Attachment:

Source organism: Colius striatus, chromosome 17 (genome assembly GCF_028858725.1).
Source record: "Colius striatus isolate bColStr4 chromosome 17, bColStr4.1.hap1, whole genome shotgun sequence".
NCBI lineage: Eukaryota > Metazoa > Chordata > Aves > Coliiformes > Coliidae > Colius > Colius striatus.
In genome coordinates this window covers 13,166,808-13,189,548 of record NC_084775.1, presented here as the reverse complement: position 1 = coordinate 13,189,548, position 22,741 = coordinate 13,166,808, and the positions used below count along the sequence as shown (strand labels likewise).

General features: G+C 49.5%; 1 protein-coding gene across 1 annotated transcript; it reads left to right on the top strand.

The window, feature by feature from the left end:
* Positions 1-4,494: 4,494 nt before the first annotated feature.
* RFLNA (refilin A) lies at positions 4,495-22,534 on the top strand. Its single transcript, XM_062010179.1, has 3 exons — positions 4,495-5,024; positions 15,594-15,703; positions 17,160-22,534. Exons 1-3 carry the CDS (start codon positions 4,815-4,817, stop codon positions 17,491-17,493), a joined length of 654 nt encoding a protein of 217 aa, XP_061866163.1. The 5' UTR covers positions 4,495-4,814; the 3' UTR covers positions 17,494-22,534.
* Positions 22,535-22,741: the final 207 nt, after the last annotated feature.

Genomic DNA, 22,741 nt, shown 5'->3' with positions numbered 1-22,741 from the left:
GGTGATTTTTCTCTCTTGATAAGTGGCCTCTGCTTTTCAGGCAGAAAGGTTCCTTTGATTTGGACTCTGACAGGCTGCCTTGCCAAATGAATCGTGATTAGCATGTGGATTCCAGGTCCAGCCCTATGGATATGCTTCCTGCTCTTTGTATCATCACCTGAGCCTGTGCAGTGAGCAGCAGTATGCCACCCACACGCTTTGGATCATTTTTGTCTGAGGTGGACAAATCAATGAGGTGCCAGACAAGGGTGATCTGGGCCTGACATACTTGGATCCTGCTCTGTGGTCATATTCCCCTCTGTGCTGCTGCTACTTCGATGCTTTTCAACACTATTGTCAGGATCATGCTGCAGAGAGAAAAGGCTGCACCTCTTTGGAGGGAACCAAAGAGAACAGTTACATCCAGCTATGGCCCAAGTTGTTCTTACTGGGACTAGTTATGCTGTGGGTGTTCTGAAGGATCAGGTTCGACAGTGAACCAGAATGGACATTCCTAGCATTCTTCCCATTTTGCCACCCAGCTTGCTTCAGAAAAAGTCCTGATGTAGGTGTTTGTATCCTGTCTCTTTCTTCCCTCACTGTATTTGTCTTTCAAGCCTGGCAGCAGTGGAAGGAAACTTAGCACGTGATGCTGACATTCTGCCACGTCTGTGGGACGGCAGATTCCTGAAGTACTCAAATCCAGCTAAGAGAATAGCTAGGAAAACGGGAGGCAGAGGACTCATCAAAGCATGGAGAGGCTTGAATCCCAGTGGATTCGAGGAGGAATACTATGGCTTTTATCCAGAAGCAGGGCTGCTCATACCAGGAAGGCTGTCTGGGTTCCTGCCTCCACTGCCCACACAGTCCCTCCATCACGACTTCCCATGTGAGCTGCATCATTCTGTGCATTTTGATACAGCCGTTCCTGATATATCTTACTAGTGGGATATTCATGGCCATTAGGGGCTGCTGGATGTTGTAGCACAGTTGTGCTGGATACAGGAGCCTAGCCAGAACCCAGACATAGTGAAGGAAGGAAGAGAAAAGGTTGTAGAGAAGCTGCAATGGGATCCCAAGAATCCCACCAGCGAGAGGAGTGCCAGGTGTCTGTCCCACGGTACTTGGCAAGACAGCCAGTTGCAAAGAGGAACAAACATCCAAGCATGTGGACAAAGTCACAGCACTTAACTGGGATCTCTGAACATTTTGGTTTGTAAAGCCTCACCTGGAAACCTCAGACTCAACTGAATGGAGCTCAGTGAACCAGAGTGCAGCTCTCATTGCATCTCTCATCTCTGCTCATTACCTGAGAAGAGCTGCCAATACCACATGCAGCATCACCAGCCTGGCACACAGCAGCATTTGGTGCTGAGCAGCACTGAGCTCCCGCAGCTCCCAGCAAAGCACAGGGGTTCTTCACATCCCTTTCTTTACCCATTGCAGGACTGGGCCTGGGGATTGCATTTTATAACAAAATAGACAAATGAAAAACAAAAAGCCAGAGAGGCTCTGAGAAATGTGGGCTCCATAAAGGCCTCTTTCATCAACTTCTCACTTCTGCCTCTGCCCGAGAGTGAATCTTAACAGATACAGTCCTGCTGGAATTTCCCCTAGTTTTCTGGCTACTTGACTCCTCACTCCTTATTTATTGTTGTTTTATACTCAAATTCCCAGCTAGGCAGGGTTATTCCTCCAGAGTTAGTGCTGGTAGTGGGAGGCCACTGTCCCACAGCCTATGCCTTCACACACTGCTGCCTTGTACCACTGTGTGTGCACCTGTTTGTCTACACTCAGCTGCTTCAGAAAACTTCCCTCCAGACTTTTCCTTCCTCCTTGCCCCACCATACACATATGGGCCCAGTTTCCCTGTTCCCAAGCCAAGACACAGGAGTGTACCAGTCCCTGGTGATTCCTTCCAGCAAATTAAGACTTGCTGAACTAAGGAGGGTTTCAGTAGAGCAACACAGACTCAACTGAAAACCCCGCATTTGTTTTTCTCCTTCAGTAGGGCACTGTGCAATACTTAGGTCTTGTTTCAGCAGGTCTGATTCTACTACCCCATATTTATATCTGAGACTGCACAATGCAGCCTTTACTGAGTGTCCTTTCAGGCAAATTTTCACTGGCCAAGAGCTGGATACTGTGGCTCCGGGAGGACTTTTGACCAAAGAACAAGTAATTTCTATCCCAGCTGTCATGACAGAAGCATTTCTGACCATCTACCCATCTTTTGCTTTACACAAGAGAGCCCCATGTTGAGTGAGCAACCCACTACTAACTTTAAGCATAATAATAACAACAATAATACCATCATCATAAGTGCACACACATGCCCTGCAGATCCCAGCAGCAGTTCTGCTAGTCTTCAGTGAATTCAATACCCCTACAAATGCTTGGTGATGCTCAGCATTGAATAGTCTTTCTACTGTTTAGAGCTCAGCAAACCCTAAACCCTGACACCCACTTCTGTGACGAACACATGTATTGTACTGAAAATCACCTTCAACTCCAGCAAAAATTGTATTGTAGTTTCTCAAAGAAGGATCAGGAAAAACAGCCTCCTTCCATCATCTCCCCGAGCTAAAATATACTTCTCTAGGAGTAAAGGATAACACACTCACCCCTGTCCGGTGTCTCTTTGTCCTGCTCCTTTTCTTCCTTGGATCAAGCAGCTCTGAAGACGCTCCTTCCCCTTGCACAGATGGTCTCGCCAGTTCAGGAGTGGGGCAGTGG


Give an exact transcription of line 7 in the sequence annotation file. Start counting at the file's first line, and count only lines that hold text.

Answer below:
* Positions 1-4,494: 4,494 nt before the first annotated feature.